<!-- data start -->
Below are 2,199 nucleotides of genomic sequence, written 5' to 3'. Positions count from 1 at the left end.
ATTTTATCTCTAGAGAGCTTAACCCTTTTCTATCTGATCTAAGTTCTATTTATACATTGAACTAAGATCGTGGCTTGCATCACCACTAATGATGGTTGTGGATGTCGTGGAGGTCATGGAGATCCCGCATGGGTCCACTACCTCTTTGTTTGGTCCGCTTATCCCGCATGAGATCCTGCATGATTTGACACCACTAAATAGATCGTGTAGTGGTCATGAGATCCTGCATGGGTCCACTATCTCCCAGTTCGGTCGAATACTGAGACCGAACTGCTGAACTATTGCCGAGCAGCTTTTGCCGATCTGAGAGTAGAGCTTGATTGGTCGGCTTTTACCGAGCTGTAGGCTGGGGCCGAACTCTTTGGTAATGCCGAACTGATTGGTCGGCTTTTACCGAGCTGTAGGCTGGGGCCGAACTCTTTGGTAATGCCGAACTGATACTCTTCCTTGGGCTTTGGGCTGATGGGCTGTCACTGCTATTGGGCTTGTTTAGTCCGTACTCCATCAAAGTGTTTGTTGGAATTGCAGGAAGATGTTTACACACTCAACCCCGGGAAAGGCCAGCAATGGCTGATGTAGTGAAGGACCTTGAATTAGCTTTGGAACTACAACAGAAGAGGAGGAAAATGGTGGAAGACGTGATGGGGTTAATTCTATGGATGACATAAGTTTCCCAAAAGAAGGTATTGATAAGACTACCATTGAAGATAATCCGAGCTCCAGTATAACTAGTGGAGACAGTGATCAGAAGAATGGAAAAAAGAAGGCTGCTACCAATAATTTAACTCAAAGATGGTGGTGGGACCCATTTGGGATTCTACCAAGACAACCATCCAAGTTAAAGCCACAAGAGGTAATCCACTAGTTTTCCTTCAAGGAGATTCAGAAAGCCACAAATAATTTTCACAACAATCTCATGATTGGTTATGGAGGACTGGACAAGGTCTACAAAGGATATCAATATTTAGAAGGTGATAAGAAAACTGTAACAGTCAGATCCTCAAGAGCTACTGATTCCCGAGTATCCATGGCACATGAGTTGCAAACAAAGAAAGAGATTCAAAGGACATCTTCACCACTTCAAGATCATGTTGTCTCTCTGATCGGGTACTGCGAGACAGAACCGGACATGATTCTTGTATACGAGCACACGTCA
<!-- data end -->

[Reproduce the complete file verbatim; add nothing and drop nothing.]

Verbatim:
Below are 2,199 nucleotides of genomic sequence, written 5' to 3'. Positions count from 1 at the left end.
ATTTTATCTCTAGAGAGCTTAACCCTTTTCTATCTGATCTAAGTTCTATTTATACATTGAACTAAGATCGTGGCTTGCATCACCACTAATGATGGTTGTGGATGTCGTGGAGGTCATGGAGATCCCGCATGGGTCCACTACCTCTTTGTTTGGTCCGCTTATCCCGCATGAGATCCTGCATGATTTGACACCACTAAATAGATCGTGTAGTGGTCATGAGATCCTGCATGGGTCCACTATCTCCCAGTTCGGTCGAATACTGAGACCGAACTGCTGAACTATTGCCGAGCAGCTTTTGCCGATCTGAGAGTAGAGCTTGATTGGTCGGCTTTTACCGAGCTGTAGGCTGGGGCCGAACTCTTTGGTAATGCCGAACTGATTGGTCGGCTTTTACCGAGCTGTAGGCTGGGGCCGAACTCTTTGGTAATGCCGAACTGATACTCTTCCTTGGGCTTTGGGCTGATGGGCTGTCACTGCTATTGGGCTTGTTTAGTCCGTACTCCATCAAAGTGTTTGTTGGAATTGCAGGAAGATGTTTACACACTCAACCCCGGGAAAGGCCAGCAATGGCTGATGTAGTGAAGGACCTTGAATTAGCTTTGGAACTACAACAGAAGAGGAGGAAAATGGTGGAAGACGTGATGGGGTTAATTCTATGGATGACATAAGTTTCCCAAAAGAAGGTATTGATAAGACTACCATTGAAGATAATCCGAGCTCCAGTATAACTAGTGGAGACAGTGATCAGAAGAATGGAAAAAAGAAGGCTGCTACCAATAATTTAACTCAAAGATGGTGGTGGGACCCATTTGGGATTCTACCAAGACAACCATCCAAGTTAAAGCCACAAGAGGTAATCCACTAGTTTTCCTTCAAGGAGATTCAGAAAGCCACAAATAATTTTCACAACAATCTCATGATTGGTTATGGAGGACTGGACAAGGTCTACAAAGGATATCAATATTTAGAAGGTGATAAGAAAACTGTAACAGTCAGATCCTCAAGAGCTACTGATTCCCGAGTATCCATGGCACATGAGTTGCAAACAAAGAAAGAGATTCAAAGGACATCTTCACCACTTCAAGATCATGTTGTCTCTCTGATCGGGTACTGCGAGACAGAACCGGACATGATTCTTGTATACGAGCACACGTCA